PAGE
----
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Song of the Water Saints: A Novelby Nelly Rosario
Synopses & Reviews
Invasions - 1916
SANTO DOMINGO, REPÚBLICA DOMINICANA
Graciela and Silvio stood hand in hand on El Malecóoacute;n, sea breeze polishing their faces. Silvio hurled stones out to the waves and Graciela bunched up her skirt to search for more pebbles. Her knees were ashy and she wore her spongy hair in four knots. A rusty lard can filled with pigeon peas, label long worn from trips to the market, was by her feet. Silvio's straw hat was in Graciela's hands, and quickly, she turned to toss it to the water. The hat fluttered like a hungry seagull, then was lapped up by foam. Silvio's kiss pinned Graciela against the railing.
It was a hazy day. The hot kissing made Graciela squint against the silver light. Beyond her lashes, Silvio was a sepia prince.
-That yanqui over there's lookin' at us, he murmured into Graciela's mouth. He pulled out his hand from the rip in her skirt. Graciela turned to see a pink man standing a few yards away from them. She noticed that the yanqui wore a hat and a vest-he surely did not seem to be a Marine. When she was with Silvio, Graciela forgot to worry about anyone telling on her to Mai and Pai, much less panic over yanquis and their Marine boots scraping the cobblestones of the Colonial Quarter.
Passion burned stronger than fear. Graciela turned back to Silvio.
-Forget him. Her pelvis dug into his until she felt iron.
Graciela and Silvio were too lost in their tangle of tongues to care that a few yards away, the yanqui was glad for a brief break from the brutal sun that tormented his skin. With her tongue tracing Silvio's neck, Graciela couldn't care less that Theodore Roosevelt's "soft voice and big stick" on Latin America had dipped the yanqui the furthest south he had ever been from New York City. Silvio's hands crawled back into the rip in Graciela's skirt; she would not blush if she learned that the yanqui spying on them had already photographed the Marines stationed on her side of the island, who were there to "order and pacify," in all their debauchery; that dozens of her fellow Dominicans somberly populated the yanqui's photo negatives; and that the lush Dominican landscape had left marks on the legs of his tripod. Of no interest to a moaning Graciela were the picaresque postcard views that the yanqui planned on selling in New York and, he hoped, in France and Germany. And having always been poor and anonymous herself, Graciela would certainly not pity the yanqui because his still lifes, nature shots, images of battleships for the newspapers had not won him big money or recognition.
-Forget the goddamned yanqui, I said. Graciela squeezed Silvio's arm when his lips broke suction with hers.
-He's comin' over here, Silvio said. He turned away from Graciela to hide his erection against the seawall. Graciela watched the man approach them. He had a slight limp. Up close, she could see that his skin was indeed pink and his hair was a deep shade of orange. Graciela had never seen a real yanqui up close. She smiled and folded her skirt so that the rip disappeared.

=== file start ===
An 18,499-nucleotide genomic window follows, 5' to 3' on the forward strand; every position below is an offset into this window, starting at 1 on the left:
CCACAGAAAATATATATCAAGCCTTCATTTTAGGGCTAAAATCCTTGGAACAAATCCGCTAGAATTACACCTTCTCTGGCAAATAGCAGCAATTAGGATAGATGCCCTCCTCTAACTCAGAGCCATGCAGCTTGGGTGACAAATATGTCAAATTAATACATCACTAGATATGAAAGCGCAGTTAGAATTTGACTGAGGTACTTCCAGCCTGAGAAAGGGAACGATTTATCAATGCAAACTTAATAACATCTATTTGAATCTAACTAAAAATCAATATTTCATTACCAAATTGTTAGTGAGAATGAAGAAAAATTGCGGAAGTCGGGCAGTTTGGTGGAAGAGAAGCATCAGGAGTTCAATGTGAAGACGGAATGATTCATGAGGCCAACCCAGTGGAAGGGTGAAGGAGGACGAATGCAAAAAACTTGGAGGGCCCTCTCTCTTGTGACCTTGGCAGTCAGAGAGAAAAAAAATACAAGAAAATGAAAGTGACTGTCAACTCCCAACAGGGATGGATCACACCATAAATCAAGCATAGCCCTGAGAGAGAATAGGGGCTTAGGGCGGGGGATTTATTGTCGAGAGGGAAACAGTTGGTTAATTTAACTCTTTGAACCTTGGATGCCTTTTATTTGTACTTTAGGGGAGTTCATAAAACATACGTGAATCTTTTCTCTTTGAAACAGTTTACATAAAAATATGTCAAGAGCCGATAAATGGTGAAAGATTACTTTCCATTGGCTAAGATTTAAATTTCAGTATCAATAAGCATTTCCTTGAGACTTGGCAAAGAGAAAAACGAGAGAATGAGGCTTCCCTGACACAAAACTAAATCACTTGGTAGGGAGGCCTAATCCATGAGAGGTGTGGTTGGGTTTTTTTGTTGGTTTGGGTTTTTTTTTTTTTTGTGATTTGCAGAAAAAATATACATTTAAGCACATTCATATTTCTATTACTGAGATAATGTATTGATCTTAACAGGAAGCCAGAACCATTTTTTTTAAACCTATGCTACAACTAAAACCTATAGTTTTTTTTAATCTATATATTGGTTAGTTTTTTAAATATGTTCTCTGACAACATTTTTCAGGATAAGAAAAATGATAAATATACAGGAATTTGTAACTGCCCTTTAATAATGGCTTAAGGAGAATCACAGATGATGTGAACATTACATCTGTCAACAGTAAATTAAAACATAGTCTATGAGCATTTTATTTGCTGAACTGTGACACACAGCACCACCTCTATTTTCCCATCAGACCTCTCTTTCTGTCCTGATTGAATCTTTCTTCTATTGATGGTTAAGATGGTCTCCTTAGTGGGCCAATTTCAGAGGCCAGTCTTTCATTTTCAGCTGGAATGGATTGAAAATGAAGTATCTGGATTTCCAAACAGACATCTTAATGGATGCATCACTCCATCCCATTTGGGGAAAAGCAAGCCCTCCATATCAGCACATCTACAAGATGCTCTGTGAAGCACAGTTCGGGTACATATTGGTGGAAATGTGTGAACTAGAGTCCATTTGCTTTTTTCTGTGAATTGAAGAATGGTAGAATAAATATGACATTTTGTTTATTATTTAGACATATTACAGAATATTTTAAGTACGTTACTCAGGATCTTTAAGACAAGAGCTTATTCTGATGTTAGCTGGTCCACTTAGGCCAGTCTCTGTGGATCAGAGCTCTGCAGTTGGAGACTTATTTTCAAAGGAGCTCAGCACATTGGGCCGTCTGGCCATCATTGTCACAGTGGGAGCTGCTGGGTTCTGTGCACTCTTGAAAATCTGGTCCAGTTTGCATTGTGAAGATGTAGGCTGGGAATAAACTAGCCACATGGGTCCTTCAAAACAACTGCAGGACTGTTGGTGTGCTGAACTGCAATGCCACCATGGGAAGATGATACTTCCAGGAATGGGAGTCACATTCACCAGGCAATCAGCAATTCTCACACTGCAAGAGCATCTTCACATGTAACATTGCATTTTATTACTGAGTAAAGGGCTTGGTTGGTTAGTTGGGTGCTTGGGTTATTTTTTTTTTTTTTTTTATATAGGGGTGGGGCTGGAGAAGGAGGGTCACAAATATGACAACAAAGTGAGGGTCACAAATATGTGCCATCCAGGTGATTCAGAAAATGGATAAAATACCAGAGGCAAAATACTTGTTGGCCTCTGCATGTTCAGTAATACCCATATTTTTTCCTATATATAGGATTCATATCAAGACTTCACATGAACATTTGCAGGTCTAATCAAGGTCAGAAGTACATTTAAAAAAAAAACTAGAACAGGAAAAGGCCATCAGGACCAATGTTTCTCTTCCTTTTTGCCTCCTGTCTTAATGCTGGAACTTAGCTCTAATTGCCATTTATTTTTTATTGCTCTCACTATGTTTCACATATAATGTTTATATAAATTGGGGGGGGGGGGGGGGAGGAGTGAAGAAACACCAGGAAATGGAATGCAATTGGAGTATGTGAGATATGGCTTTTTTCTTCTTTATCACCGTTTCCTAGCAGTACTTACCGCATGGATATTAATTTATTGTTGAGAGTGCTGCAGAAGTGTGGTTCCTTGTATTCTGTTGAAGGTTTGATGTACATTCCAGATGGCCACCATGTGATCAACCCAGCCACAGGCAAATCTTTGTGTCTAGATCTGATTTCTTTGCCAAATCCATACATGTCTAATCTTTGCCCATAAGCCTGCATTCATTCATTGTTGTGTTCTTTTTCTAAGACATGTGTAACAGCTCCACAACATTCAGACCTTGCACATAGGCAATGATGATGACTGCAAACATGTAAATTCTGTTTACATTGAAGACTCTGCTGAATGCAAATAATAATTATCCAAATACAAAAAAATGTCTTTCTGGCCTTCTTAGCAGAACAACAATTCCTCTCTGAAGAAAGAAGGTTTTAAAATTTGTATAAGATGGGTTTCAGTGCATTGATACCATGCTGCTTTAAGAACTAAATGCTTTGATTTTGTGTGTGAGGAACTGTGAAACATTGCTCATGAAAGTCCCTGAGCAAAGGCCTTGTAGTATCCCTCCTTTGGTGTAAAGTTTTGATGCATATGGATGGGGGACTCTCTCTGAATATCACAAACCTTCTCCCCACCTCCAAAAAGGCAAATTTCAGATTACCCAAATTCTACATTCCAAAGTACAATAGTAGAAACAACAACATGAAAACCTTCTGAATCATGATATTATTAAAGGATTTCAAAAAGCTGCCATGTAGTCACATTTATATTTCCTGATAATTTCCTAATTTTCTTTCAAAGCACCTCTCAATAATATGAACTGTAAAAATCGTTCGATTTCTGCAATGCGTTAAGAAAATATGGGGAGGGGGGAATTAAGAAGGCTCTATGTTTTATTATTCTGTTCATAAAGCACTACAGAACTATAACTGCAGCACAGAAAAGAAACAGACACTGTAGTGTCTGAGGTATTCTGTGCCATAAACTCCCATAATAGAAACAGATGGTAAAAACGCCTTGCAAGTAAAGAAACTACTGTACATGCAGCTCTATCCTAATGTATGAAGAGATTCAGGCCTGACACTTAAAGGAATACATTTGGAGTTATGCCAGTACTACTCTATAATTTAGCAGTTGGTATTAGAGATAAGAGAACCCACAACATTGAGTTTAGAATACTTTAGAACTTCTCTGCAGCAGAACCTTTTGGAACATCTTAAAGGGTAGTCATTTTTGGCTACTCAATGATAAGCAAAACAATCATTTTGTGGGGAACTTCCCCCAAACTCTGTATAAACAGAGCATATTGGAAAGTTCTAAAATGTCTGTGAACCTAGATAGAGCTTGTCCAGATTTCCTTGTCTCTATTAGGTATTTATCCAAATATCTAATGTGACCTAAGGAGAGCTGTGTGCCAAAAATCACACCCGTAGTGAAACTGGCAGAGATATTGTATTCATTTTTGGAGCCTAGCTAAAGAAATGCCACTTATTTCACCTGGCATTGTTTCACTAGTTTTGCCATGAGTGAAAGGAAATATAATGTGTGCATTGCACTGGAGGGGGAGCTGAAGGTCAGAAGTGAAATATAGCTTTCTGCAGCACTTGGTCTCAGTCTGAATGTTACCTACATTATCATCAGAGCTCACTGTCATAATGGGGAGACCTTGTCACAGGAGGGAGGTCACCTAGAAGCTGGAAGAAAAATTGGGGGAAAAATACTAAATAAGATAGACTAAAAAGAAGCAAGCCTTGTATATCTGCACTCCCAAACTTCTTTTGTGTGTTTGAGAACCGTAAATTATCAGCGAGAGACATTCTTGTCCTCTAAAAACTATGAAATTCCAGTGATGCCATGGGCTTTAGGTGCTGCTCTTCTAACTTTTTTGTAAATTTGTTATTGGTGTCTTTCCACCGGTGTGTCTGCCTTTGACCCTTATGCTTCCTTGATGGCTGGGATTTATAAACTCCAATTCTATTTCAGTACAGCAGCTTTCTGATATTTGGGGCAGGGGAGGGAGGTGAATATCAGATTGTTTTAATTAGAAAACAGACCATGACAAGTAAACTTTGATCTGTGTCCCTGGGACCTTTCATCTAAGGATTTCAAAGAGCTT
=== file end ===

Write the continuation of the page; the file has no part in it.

The man pulled a handkerchief from his vest pocket and wiped his neck. He cleared his throat and held out his right hand, first to Silvio, then to Graciela. His handshake swallowed up Graciela's wrist, but she shook just as hard. In cornhashed Spanish the man introduced himself: Peter West, he was.
Peter. Silvio. Graciela
A debut novel chronicling the lives of three generations of remarkable Dominican women ranges from the early 1900s to the present day as it follows Graciela, who flees the strictures of her poverty-stricken rural life; her daughter Mercedes, who builds a new life in New York City; and Leila, a restless young woman coming of age in the high-spirited 1990s. Reprint. 12,500 first printing.
This vibrant, provocative début novel explores the dreams and struggles of three generations of Dominican women. Graciela, born on the outskirts of Santo Domingo at the turn of the century, is a headstrong adventuress who comes of age during the U.S. occupation. Too poor to travel beyond her imagination, she is frustrated by the monotony of her life, which erodes her love affairs and her relationship with Mercedes, her daughter. Mercedes, abandoned by Graciela at thirteen, turns to religion for solace and, after managing to keep a shop alive during the Trujillo dictatorship, emigrates to New York with her husband and granddaughter, Leila. Leila inherits her great-grandmother Graciela’s passion-driven recklessness. But, caught as she is between cultures, her freedom arrives with its own set of obligations and dangers.
About the Author
Nelly Rosario was born in 1972 in the Dominican Republic and moved to New York three months later. She earned a Bachelor’s degree in Engineering from MIT and an MFA in Fiction from Columbia University. She has received numerous awards including a 1999 Barbara Deming Memorial Fund Fellowship, the Bronx Writers’ Center Van Lier Literary Fellowship for 1999-2000, two National Arts Club Writing Fellowships, the 1997 Huston/Wright Award in Fiction, and most recently she has been chosen as a “Writer on the Verge” by the Village Voice Literary Supplement for 2001. Rosario is published in the anthology Becoming American (Hyperion, 2000). She now lives in Brooklyn, NY with her daughter Olivia.
From the Hardcover edition.
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